HORIZON BLOG: European R&D policy newsbytes

27 May 2024 | Live Blog

Horizon Europe is well underway, but the world of European R&D policy goes well beyond the confines of the €95.5 billion R&D programme. EU climate, digital, agriculture and regional policies all have significant research and innovation components. National governments often come up with new R&D policies, decide to fund new research avenues, and set up international cooperation deals. This blog aims to keep you informed on all of that and more.

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You can read the full archive of this blog here.

Last Friday, the Commission authorised €350 million German State aid measure to support the production of up to 75,000 tonnes of ‘renewable’ hydrogen, an action that will help reduce Russian fossil fuel imports.

Projects selected through a competitive bidding process supervised by the European Climate, Infrastructure, and Environment Executive Agency (CINEA) will be supported via an “Auctions-as-a-Service” system within the European Hydrogen Bank. 

“This €350 million scheme is an important step in boosting renewable hydrogen development,” said Margrethe Vestager, Commission executive vice-president in charge of competition policy. “The scheme will support the most cost-effective projects in Germany, reducing costs for taxpayers and minimising possible distortions of competition.”

Read the full announcement here.

 

Science Europe, an umbrella body of major public funders and research organisations, has released a guide for its members to help them develop their ‘science for policy’ activities, meaning using evidence-based research to inform policies. 

“In an era of unprecedented global societal challenges, the role of scientific research in informing decision makers has never been more critical,” said Mari Sundli Tveit, president of Science Europe. “This guidance represents a milestone in our [Science Europe’s] ongoing efforts to improve science–policy interactions.”

Read the guide here.

 

The German Research Foundation (DFG) plans to boost cross-border cooperation with funding organisations in Europe, according to a new strategy paper published on Wednesday.

Key elements of the strategy paper include expanding research cooperation, and actively participating in developing the new EU Framework Programme.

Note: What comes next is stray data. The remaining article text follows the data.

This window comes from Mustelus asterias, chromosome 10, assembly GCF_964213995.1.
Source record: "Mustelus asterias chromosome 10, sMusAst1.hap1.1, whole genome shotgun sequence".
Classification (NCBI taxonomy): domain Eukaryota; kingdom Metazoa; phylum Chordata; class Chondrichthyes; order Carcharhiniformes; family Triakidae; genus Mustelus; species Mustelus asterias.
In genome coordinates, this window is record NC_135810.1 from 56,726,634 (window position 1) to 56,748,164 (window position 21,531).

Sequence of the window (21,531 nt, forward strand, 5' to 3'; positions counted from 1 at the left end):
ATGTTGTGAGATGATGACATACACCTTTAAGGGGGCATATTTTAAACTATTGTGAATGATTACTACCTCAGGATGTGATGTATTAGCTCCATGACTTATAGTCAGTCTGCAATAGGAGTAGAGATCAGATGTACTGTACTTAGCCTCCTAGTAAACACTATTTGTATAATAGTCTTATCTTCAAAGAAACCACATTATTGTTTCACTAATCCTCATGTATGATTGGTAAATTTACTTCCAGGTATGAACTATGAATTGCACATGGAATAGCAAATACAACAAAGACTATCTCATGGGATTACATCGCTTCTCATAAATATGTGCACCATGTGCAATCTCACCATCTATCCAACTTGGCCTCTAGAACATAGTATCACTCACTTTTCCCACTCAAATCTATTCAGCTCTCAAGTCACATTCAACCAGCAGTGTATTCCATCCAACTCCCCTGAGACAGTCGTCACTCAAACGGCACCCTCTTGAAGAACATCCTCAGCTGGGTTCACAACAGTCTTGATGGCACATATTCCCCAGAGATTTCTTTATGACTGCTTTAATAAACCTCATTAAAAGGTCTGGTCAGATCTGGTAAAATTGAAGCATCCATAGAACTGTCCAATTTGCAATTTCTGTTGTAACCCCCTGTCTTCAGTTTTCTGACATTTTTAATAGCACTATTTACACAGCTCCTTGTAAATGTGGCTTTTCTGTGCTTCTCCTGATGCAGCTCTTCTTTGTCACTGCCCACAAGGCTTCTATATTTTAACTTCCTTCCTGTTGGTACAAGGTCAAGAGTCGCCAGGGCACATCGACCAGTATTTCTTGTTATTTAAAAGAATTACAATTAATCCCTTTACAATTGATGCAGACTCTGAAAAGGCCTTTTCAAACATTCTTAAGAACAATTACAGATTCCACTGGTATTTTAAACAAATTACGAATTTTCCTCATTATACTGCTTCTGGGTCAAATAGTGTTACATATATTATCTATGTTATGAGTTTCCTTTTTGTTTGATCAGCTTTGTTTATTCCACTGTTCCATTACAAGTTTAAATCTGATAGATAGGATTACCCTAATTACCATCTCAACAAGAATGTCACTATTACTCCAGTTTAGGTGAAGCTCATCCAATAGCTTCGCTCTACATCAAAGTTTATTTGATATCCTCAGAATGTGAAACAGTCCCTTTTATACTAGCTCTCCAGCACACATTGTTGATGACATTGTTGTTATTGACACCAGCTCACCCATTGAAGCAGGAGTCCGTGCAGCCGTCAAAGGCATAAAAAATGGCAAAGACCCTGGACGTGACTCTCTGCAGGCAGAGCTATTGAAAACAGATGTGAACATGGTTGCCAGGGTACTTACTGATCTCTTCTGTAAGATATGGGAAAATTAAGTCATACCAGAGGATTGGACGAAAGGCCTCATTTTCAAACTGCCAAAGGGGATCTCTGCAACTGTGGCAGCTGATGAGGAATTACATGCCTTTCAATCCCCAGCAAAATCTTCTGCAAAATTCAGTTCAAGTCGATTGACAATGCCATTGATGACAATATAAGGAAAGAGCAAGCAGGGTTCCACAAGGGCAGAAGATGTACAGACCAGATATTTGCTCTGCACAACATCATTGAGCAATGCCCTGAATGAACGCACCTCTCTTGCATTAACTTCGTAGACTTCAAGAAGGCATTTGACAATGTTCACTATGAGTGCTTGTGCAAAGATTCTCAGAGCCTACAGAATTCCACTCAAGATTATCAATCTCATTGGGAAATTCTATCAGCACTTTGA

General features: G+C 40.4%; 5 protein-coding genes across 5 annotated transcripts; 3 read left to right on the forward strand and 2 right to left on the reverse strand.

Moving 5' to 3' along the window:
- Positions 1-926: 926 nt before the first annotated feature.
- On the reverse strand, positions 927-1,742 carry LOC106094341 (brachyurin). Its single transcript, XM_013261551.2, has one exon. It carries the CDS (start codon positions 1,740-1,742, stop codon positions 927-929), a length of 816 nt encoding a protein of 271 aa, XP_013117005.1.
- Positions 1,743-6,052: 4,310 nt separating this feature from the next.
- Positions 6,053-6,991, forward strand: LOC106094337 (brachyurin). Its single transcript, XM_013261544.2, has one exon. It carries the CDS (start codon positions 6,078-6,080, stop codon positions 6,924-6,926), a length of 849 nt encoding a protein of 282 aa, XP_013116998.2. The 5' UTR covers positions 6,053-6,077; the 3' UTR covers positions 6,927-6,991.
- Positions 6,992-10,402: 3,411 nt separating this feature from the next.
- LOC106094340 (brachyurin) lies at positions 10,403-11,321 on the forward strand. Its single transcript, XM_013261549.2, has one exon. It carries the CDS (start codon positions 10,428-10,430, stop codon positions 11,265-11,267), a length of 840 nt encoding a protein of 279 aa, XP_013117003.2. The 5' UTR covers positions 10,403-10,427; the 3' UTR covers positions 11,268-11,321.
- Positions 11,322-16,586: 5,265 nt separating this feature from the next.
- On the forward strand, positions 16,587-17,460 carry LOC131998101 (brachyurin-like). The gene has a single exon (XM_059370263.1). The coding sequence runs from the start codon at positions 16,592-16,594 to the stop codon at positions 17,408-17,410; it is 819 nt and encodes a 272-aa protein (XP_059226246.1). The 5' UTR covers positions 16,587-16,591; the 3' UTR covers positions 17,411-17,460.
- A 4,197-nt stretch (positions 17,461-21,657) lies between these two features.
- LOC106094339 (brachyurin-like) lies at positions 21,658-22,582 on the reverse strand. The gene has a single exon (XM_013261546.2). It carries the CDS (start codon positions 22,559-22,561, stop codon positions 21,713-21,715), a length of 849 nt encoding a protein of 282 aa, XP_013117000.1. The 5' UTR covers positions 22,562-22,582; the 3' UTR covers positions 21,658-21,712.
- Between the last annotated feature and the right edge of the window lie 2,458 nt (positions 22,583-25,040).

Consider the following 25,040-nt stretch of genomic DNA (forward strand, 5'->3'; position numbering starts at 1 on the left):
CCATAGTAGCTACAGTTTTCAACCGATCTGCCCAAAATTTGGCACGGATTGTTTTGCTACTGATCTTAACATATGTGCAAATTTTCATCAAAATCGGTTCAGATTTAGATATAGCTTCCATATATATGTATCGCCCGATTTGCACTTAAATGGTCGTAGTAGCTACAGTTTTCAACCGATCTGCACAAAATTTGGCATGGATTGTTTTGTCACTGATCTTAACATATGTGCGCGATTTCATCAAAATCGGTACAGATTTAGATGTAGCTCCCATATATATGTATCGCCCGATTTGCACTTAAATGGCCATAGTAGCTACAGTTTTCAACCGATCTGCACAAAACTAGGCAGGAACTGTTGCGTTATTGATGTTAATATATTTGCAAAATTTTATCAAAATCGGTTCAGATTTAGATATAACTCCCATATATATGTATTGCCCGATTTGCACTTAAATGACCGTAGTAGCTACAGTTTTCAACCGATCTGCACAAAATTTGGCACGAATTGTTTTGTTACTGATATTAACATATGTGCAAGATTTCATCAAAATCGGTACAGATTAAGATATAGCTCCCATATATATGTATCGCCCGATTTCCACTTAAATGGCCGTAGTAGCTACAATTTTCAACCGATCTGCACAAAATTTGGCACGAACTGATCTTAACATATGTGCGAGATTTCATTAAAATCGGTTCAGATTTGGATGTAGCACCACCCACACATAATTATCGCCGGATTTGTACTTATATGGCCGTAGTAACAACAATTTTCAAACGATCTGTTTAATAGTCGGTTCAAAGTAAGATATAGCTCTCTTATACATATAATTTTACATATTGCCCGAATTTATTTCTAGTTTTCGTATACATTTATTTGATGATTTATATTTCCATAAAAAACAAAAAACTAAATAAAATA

“Research funding and research policy have long ceased to be confined to a self-contained national space,” said DFG president Katja Becker. “As we see it, the European Research Area is particularly strong if in addition to the EU framework programmes dedicated to research and innovation there are also effective and autonomous national research and funding systems in place, each with their own priorities, funding strategies and opportunities for cooperation.”

The DFG’s Europe Strategy will operate until 2030.

More details here.

 

Venture capital investment in the UK cleantech sector reached £2.6 billion in 2023, matching 2021 levels but slightly down on 2022, according to the latest progress report published by the Cleantech for UK initiative.

“This resilience underscores the sector’s stability amidst broader declines in total venture capital investment in the UK,” the report states. Energy and power was the only sector to benefit from increased investment, from £0.68 billion in 2022 to just over £1 billion last year.

But the report warns that securing funding remains difficult, particularly at the first-of-a-kind stage, and that the main UK political parties have scaled back their climate ambitions, resulting in an uncertain environment for investment.

Read the full report, including policy recommendations, here.

 

The European Commission has announced a new partnership with Japan on advanced materials signed in Tokyo today.

According to the Coommission, the EU-Japan Enhanced Dialogue on Advanced Materials aims to strengthen collaboration in key sectors like renewable energy, batteries, zero-emission buildings, and semiconductors, as the EU wants to secure a steady supply of advanced materials it needs to deploy new digital and low-carbon technologies.

"The new dialogue on advanced materials strengthens our cooperation with Japan in research and innovation. These materials are critical for our transition to a green future, and by joining forces, we can get there faster. I look forward to seeing the results of this new cooperation with Japan," said research commissioner Iliana Ivanova.